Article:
Dredd

Judge Dredd Still ImageYesterday the mood finally struck me to watch Dredd, the 2012 re-hash of the 2000AD comic book hero. Fortunately, yes, it was better than Stallone’s original incarnation. But the film has been the subject of a lot scrutiny since it basically has the exact same plot as The Raid, which is probably the best action film of the decade leaving Dredd with a rather high standard to reach. It’s unfortunate that Dredd was actually in development before The Raid ever was but its release date came afterwards and therefore doesn’t feel original.

Going in I thought the stories couldn’t beĀ exactly the same, surely. But I was shocked by how few differences there were, they might as well have used the same script just with different actors. Perhaps that’ a slight over exaggeration but I’m sure you understand what I’m saying. The differences to be found in Dredd, however, are some of the most interesting parts of the film. In particular the new drug, Slow-Mo which makes the brain see things at 1 per cent their normal speed, it sets up a number of brilliant set pieces and super slow motion shoot-outs. The problem, again, is that the action is nowhere near the level of The Raid and while normally you wouldn’t expect anything be that mind-bogglingly awesome Dredd is fighting a losing battle as it is so similar.

In fact it’s very hard to give it a fair trial, I enjoyed watching but I’d never watch it again because I’d just watch The Raid, if it had come out before it may well have been a much more entertaining watch but I still feel as though even if The Raid did come out after Dredd it would still shit all over it. Let’s be clear Dredd is much better than the Stallone and a much better portrayal of the Judge himself and a well-made action picture but it seems to have been cursed by the worst luck possible, let’s hope it’s not the final nail in the coffin for big screen adaptations though, there’s so much potential in Mega City One.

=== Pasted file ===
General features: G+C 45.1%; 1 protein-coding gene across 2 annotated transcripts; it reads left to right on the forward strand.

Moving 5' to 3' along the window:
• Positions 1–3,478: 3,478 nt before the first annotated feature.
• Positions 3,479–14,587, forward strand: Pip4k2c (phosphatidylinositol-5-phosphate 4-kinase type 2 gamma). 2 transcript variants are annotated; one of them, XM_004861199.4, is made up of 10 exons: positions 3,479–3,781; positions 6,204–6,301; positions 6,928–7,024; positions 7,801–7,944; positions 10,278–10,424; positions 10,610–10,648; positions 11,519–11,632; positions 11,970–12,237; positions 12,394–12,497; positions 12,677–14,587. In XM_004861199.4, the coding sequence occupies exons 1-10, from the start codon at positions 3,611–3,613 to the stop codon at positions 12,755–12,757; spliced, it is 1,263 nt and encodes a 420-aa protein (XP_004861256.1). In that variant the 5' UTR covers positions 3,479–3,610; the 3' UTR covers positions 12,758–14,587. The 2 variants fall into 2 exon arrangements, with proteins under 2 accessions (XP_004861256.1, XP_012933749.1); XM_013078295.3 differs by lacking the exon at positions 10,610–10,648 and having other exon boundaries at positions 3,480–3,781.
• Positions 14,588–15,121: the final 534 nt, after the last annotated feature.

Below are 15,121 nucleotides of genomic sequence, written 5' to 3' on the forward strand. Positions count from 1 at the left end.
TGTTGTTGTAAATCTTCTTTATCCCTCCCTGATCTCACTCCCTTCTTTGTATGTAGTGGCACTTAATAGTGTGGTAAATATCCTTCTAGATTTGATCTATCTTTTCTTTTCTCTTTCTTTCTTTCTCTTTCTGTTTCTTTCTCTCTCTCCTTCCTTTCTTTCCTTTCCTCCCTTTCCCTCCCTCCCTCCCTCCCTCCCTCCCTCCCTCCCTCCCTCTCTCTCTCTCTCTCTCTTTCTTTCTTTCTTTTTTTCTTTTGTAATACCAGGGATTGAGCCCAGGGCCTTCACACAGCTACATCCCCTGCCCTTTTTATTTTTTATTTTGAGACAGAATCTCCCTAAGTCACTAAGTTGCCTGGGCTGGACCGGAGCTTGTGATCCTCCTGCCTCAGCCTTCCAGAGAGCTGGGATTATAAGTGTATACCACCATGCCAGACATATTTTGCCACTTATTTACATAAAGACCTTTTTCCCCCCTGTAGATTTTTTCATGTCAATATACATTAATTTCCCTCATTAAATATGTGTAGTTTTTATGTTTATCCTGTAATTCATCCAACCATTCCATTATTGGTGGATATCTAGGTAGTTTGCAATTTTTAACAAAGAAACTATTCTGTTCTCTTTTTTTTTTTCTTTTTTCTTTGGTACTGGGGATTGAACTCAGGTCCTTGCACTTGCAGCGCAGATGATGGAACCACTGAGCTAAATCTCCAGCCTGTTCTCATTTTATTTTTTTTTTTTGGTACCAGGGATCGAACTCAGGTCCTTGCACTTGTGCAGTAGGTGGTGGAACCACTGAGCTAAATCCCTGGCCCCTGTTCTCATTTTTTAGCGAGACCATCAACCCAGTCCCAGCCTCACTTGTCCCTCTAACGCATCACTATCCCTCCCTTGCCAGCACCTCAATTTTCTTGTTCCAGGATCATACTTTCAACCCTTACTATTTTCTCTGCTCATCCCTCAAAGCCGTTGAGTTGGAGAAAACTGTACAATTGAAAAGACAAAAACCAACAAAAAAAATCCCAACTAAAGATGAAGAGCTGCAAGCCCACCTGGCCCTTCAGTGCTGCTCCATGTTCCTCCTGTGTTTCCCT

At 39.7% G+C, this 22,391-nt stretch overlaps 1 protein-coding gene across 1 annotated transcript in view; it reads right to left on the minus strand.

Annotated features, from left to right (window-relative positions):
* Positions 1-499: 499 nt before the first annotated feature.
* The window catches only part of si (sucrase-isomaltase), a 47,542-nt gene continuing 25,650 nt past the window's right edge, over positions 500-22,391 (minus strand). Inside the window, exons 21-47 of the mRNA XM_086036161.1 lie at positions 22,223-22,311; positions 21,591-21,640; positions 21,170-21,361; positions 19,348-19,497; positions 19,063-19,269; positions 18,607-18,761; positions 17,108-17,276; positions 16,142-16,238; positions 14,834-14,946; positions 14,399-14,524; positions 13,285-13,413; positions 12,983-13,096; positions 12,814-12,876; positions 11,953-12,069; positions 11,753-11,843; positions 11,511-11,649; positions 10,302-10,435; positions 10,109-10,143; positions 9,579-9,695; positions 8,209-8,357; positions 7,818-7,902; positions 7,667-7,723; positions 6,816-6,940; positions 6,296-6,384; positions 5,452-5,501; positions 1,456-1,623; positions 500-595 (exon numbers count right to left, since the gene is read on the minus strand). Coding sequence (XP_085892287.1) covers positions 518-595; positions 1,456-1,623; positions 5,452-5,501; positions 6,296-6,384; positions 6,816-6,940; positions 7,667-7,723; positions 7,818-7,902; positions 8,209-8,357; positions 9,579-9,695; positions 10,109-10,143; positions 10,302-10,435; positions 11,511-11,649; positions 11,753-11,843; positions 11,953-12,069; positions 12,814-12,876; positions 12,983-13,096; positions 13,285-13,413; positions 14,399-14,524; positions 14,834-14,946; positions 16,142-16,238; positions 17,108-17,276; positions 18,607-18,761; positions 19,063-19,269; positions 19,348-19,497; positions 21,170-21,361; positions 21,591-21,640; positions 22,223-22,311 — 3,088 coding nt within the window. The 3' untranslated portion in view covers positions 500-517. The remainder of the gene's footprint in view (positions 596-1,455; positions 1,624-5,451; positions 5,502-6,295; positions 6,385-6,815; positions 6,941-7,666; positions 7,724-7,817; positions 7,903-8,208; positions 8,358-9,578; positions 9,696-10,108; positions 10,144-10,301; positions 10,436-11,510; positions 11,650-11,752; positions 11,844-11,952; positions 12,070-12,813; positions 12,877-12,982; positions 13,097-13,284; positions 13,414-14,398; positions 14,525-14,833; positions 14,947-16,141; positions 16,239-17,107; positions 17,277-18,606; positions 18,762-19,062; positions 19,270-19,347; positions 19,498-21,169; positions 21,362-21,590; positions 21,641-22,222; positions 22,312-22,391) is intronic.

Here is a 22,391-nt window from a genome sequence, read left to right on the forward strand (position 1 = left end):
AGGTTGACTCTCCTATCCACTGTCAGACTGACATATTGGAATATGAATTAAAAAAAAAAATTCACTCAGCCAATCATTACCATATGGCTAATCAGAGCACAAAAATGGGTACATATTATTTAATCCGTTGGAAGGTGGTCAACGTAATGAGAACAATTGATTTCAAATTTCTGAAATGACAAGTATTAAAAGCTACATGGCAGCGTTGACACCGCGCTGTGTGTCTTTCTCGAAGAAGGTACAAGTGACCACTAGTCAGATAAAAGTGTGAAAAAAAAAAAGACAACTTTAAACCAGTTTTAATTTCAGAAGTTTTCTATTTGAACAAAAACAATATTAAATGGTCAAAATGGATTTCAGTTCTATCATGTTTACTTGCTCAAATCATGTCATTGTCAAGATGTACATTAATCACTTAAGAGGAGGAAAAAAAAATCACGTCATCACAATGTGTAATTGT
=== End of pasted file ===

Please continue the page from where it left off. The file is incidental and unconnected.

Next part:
Utopia – Series One

utopia-blogsLast night saw the airing of the last episode of Channel 4’s super-stylish, mind-bending drama series Utopia. But, fingers crossed it will not be the last we see of this intriguing creation from the mind of Dennis Kelly. The series followed a group of misfits who all had an inkling for more knowledge about the Utopia manuscripts they fall together through an internet forum and when they meet up at a pub shit starts to get real. I’m slightly worried that if I say anything more I’ll give away one of the shows many, many twists and turns so I’ll try not to divulge any more of the story.

Basically, this series has been quite simply the best British-made drama series I have seen in a long time. It’s shot with hyper-focussed alarmingly bright colours in almost every scene giving the whole thing a unique and gripping style, mixed with the unusual but tonally perfect score the scene is set for Kelly’s scripts to realise their true potential. Scenes of graphic violence are a signature from the off, with a Tarantino-like zest for seeing our protagonists as well as our antagonist torture each other. And that’s not the only way in which this show had shades of Tarantino, the dialogue although shaky at times, at other moments doesn’t seem a world away from Pulp Fiction. There are some great characters here too, of the gang my favourite was easily Wilson played by Adeel Akhtar, who you may recognise from Four Lions. Wilson is a paranoid computer whizz who has a conspiracy theory for almost everything and is portrayed so well by Akhtar it’s hard to remember how much of an idiot he was in Four Lions. Aside from the main group though, the shows greatest character is Arby (Neil Maskell), a man who seems to have no conscience and throws his weight around killing an torturing anyone in his path to get to Jessica Hyde, ‘Where is Jessica Hyde?’ He speaks drolly and that is his only line for about two or three episodes.

It does have its flaws, at times it felt as though as there’s too much going to fully comprehend all the plots twists and reveals, some of the scenes between group members feel forced and at times unnecessary and I felt as though the Jessica Hyde character never quite lived up to the elusive person we were expecting. But as a whole this really works, I want to go back to the beginning and watch it again to pick up on bits I may have missed and that in itself says a whole lot. This series has raised the bar of not just British TV but TV as a whole, in my opinion, perhaps it’s time for auteurs to make their names in television, let me know what you think on that. And let’s all keep our fingers crossed that we get a second series and that those pesky Americans don’t get their hands on this gold dust and try and re-make it.